What are the advantages and disadvantages of endothelial keratoplasty?

When comparing endothelium keratoplasty with traditional penetrating keratoplasty, endothelial keratoplasty has the following advantages:

  1. The structural integrity of the eye is kept intact (which makes the eye resistant to injury after surgery).
  2. Faster visual recovery is achieved as the recovery may take few days compared to years with the penetrating corneal transplantation surgery.
  3. Minimal activity limitations are needed after surgery.

What can you do to recover safely?

Recovery from the corneal transplantation surgery can take up to a year or longer. While the patient’s eye is adapting to the new cornea, vision might be blurry or even worse than before surgery in some cases. It is important to follow the surgeon’s instructions to ensure a safe and fast recovery with decreased chance of complications. The patient will be given instructions about:

1. Activity after surgery
As the patient’s vision improves, he/she will be able to resume daily activities. However, any strenuous activity (heavy exercise and lifting) should be restricted for weeks after surgery until the patient recovers completely.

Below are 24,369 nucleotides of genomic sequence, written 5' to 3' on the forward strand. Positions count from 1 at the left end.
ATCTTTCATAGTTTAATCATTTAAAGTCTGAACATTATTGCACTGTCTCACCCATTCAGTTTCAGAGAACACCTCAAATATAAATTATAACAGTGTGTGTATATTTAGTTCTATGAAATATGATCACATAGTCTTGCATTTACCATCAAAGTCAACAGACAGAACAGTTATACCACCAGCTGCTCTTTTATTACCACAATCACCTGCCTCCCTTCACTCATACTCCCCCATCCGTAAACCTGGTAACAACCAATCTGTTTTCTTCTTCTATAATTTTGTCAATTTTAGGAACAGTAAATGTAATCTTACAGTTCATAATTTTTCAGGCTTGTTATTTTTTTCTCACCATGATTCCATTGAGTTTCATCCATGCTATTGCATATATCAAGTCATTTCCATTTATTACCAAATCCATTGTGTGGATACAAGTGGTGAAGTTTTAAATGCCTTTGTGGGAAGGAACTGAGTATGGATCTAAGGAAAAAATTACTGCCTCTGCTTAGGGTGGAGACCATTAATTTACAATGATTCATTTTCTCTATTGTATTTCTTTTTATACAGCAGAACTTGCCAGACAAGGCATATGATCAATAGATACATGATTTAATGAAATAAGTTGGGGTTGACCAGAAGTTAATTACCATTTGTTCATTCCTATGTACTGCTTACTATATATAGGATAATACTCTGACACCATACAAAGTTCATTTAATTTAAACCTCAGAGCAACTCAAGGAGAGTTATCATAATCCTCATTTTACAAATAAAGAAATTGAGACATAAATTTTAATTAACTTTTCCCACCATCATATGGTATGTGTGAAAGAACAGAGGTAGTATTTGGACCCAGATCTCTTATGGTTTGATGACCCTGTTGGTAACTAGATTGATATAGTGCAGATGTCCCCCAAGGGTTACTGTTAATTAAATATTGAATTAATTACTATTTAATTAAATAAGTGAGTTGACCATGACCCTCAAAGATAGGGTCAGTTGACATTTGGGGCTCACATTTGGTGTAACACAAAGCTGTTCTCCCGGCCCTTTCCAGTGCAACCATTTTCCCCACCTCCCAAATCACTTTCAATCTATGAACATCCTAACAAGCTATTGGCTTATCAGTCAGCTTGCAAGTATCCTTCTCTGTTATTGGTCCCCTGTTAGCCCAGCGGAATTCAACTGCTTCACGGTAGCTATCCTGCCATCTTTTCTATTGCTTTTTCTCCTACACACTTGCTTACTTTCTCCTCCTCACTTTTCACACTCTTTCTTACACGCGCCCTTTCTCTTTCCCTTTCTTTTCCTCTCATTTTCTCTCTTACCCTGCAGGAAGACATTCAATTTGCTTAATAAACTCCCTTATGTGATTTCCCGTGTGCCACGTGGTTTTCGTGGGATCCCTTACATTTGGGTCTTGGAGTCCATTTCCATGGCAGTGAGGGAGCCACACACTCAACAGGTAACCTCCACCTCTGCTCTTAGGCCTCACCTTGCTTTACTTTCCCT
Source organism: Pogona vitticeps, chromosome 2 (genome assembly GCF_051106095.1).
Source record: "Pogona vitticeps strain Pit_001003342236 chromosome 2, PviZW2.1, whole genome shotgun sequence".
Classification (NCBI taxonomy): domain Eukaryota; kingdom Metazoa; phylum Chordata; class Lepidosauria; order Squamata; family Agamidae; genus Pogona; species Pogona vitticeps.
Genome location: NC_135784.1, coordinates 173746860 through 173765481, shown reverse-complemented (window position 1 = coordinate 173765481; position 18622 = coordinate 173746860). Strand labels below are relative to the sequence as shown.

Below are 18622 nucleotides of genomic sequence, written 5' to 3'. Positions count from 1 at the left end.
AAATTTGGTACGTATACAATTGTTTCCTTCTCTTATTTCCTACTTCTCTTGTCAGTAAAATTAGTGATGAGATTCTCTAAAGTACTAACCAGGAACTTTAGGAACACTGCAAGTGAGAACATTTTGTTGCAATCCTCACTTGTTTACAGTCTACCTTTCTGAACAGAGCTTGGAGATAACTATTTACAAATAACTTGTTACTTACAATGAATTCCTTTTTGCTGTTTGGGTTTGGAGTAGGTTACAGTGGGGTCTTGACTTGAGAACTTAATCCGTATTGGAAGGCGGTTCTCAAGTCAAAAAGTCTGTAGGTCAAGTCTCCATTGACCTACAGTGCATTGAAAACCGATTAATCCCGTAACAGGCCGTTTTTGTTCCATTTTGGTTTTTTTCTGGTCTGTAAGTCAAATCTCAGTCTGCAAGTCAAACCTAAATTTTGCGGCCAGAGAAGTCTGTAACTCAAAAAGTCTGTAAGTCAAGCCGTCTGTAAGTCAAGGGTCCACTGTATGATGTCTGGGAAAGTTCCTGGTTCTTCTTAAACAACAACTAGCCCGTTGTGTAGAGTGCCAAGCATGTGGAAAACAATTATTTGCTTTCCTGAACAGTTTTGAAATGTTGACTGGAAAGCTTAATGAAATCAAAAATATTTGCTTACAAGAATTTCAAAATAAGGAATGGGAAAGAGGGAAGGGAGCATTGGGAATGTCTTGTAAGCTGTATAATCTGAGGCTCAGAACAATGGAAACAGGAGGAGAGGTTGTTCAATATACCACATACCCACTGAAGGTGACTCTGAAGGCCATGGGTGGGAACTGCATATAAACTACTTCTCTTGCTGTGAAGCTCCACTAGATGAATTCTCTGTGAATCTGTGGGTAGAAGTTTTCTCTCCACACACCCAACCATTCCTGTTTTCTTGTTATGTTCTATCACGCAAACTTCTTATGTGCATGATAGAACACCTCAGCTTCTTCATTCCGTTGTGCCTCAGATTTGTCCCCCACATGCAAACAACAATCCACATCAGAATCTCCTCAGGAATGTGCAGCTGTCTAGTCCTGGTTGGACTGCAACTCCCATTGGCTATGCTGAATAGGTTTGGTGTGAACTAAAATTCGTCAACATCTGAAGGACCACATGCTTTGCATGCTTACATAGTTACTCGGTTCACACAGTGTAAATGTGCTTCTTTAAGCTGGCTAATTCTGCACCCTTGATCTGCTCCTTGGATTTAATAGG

2. Medications and treatments after surgery
Patients should comply with the prescribed steroid eye drops to help the body accept the corneal graft and other medications to control infection, discomfort and swelling. Patients are also advised to wear the eye shield at all times to protect their eyes from impacts or debris entering the eye.

3. Removal of the stitches
The stitches made to hold the new cornea in place are removed by the ophthalmologist usually after 3 to 17 months depending on the health of the eye and the healing rate. The ophthalmologist can readjust the sutures surrounding the implanted corneal graft to help lessen the extent of astigmatism that result from an uneven eye surface.

4.Early detection of graft rejection
Patients should contact their doctor immediately if they experience Redness, extreme Sensitivity to light, decreased Vision, Pain (acronym: RSVP). These specific symptoms are the warning signs of the most serious complication of corneal transplantation surgery: graft rejection.

What is the effect of surgery on the patient’s vision?

Because the new cornea cannot exactly match the curve of the patient’s natural cornea, the vision will fluctuate for several months after surgery. Patients are left with a degree of nearsightedness (myopia) and distorted images defect (astigmatism).These errors of refraction are unpredictable, but they can be corrected with LASIK eye surgery, corrective glasses or contact lenses. It is important that the patient wait until vision is stabilized before filling eyeglass or contact lens prescription or undergoing LASIK or PRK surgery.

If you are considering corneal transplantation, book an appointment with Dr. Ramy Riad for a professional consultation about your treatment options.